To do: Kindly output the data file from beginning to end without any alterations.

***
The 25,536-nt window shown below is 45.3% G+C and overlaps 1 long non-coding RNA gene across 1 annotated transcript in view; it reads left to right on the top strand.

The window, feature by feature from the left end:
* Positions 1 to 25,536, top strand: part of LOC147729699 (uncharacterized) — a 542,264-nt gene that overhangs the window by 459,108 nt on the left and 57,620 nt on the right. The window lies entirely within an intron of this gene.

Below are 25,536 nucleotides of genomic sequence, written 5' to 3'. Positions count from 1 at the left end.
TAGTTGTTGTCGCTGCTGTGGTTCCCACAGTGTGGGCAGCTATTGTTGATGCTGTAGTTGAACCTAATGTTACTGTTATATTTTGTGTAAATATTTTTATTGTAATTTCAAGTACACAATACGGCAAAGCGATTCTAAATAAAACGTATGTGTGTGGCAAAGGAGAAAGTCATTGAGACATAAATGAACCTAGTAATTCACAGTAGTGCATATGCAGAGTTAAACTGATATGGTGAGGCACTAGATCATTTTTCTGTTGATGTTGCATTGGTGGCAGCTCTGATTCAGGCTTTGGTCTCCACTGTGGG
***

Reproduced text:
The 25,536-nt window shown below is 45.3% G+C and overlaps 1 long non-coding RNA gene across 1 annotated transcript in view; it reads left to right on the top strand.

The window, feature by feature from the left end:
* Positions 1 to 25,536, top strand: part of LOC147729699 (uncharacterized) — a 542,264-nt gene that overhangs the window by 459,108 nt on the left and 57,620 nt on the right. The window lies entirely within an intron of this gene.

Below are 25,536 nucleotides of genomic sequence, written 5' to 3'. Positions count from 1 at the left end.
TAGTTGTTGTCGCTGCTGTGGTTCCCACAGTGTGGGCAGCTATTGTTGATGCTGTAGTTGAACCTAATGTTACTGTTATATTTTGTGTAAATATTTTTATTGTAATTTCAAGTACACAATACGGCAAAGCGATTCTAAATAAAACGTATGTGTGTGGCAAAGGAGAAAGTCATTGAGACATAAATGAACCTAGTAATTCACAGTAGTGCATATGCAGAGTTAAACTGATATGGTGAGGCACTAGATCATTTTTCTGTTGATGTTGCATTGGTGGCAGCTCTGATTCAGGCTTTGGTCTCCACTGTGGG